Finally--an objective article about Coffee And Tea

Thursday, August 24, 2006

Sorry for the extra post today, folks, but I just had to include this one in here, too. I like how this guy addressed the positives and negatives about caffeine, and how he went right to the source on some things that were misquoted in other recent articles. This is an excerpt from somewhere around the middle.

Nutrition 911, Part VIII: Coffee—Friend or Foe?: "Is coffee a superfood?

This would depend, I guess. We've seen some downsides and I've yet to mention two others. One, it's addictive, and two, it's been linked to insomnia. Performance-wise, sleep is crucial for your body to recover and recharge itself. No matter its benefits, if coffee negatively affects your ability to rest, it's not going to help you much.

Yet, analyzing data of 126,000 people over 18 years has led to an almost astonishing number of likely health benefits, including lowering your risk of diabetes, Parkinson's disease, colon cancer, and improving mood, headaches, and even lessening the risk of cavities.

In some cases, even the 'all things in moderation' cliché was put to the test. For example, drinking one to three cups a day reduced type 2 diabetes risk by single digits, whereas drinking six or more cups per day slashed men's risk by 54 percent and women's by 30 percent.

These findings have been routinely backed up by further studies. At least six studies indicate that coffee drinkers are up to 80 percent less likely to develop Parkinson's disease, with three showing the more they drank, the lower the risk. Other research shows that compared to not drinking coffee, at least two cups daily can cut your risk of gallstones in half, provide a 25 percent less chance of contracting colon cancer, and a whopping 80 percent decline in liver cirrhosis risk. So abundant is this research that caffeine is added to certain medications to treat headaches, mood, asthma, and now Parkinson's."


Thanks to Annie for bringing this to my attention through posting about it on her blog.

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2 comments

  1. ok but doesnt it say somewhere that too much caffeine is bad for you!?!

    im a coffeeholic....but now im a Tea drinker...doesnt do it for me as much as coffee does tho...sigh..

    ok... so which is better.. instant or drip?

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  2. Hi, Grafx. Yes it is. As it says in the full version of this article, there is a lot of conflicting information about both coffee and tea. They both have benefits, but also down sides.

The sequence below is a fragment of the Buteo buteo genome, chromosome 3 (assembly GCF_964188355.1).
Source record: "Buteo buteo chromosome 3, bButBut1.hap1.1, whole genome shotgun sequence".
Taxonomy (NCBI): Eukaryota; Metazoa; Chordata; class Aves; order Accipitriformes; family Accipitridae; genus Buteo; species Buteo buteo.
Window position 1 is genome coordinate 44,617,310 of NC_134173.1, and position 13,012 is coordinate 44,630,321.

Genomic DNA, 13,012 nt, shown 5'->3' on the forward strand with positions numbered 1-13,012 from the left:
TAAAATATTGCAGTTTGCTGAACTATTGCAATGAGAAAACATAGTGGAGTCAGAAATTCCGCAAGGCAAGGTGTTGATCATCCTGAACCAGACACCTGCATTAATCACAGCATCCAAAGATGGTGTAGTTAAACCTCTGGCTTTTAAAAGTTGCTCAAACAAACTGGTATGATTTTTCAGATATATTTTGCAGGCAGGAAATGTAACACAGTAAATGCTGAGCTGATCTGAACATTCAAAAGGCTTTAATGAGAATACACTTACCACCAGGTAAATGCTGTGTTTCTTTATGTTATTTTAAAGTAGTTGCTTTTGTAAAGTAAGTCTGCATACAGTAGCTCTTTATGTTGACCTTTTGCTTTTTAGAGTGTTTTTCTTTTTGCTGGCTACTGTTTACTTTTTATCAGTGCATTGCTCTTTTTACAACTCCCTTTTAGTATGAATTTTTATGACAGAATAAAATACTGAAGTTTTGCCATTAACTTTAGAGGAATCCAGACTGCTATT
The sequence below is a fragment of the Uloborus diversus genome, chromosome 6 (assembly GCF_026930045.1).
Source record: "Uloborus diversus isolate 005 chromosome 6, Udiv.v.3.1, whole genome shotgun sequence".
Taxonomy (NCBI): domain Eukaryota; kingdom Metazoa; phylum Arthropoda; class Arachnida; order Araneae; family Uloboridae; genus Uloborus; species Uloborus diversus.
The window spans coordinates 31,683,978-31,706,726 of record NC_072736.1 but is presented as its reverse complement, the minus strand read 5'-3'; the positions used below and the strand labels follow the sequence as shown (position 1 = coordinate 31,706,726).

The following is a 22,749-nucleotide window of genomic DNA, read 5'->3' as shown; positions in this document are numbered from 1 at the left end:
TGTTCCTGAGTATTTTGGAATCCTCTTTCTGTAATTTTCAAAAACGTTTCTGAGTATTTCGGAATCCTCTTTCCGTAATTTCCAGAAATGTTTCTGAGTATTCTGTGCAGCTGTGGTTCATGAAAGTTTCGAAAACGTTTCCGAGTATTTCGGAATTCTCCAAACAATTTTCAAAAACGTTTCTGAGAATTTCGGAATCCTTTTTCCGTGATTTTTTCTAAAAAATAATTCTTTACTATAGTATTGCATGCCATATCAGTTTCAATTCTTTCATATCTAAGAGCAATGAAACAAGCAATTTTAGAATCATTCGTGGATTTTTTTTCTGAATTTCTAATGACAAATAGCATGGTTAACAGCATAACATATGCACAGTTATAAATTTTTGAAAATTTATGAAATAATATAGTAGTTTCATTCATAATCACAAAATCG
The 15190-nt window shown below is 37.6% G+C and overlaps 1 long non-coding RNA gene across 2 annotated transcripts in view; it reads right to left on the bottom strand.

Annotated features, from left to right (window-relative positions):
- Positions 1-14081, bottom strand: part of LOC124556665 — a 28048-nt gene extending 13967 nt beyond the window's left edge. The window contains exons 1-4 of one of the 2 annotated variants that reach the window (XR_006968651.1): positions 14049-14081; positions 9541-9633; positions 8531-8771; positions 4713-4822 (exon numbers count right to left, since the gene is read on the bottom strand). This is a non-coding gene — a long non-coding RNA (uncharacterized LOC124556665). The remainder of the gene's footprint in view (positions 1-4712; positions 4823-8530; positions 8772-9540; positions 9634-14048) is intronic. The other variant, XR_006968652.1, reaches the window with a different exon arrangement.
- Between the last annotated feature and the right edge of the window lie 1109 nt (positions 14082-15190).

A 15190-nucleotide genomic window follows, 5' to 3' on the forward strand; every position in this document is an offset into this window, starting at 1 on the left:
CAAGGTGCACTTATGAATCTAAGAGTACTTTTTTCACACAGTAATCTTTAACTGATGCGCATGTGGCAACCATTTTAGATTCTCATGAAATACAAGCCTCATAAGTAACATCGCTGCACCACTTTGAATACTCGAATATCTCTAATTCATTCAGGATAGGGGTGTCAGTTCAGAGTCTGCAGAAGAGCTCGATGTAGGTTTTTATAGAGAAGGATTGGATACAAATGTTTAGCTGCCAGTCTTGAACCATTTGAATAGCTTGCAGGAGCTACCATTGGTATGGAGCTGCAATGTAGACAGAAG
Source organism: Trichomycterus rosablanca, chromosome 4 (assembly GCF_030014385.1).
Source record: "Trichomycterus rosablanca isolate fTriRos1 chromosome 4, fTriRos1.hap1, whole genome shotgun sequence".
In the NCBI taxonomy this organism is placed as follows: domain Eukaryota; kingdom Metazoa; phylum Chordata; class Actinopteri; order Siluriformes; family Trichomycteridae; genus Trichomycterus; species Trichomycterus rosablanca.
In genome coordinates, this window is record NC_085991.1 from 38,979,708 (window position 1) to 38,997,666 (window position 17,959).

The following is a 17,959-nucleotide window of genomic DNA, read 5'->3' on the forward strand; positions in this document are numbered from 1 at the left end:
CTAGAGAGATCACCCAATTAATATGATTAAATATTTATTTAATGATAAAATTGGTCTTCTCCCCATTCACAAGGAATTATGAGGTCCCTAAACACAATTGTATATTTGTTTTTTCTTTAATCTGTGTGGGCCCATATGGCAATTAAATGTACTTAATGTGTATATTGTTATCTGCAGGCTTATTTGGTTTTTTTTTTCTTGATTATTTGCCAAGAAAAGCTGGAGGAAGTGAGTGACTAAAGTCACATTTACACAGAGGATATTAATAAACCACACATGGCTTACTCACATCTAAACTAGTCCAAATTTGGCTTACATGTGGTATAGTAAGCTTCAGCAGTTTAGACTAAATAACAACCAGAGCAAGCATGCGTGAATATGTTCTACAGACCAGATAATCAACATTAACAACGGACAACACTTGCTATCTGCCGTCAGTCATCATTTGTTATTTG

Caffeine has the same effect on your liver as refined sugar--it causes it to release a flood of glucose into your system, so your blood sugar is rising and falling all the time. This puts a strain on your pancreas, and can lead to problems such as diabetes.

    To prevent getting too many tanins in your coffee, drip is better than boiled. However, according to my Dad, if it's not boiled, it's not worth drinking.

    Instant, I don't know. I tend to stay away from anything that has been altered enough from it's original form that it can be made "instantly," because usually it ends up in a form your body finds toxic.

    I usually drink tea. My downfall is that I prefer it sweet. I use dehydrated sugar cane juice (which is completely unrefined, leaving all the nutrients in it as opposed to cyphoning them off as "molasses"), or raw honey, but even natural sweeteners have their limit. I try to put a little less sweetener and a little more whole cream in to compensate to make it healthier for me. (Sorry, I haven't yet posted about why whole cream and whole milk should be used over skim. However, if you read any of my "saturated fats" posts, it's along that line...)

    I usually use tea bags, and just steep them a long time, as this is less messy and labour-intensive than boiling tea. (Not to mention that loose tea is a rare commodity in the bustling metropolis of Peace River. I hoard my stash for special occasions.)

    A while back, I linked to a page that had relative caffeine values. If I remember correctly, a cup of coffee has about 115mg of caffeine, and tea has about 40mg. Decaf tea has about 15mg, and Hot Chocoalte has about 4mg.

    If you are drinking tea, you probably have a nice middle-of-the-road option, but beware the sugar!

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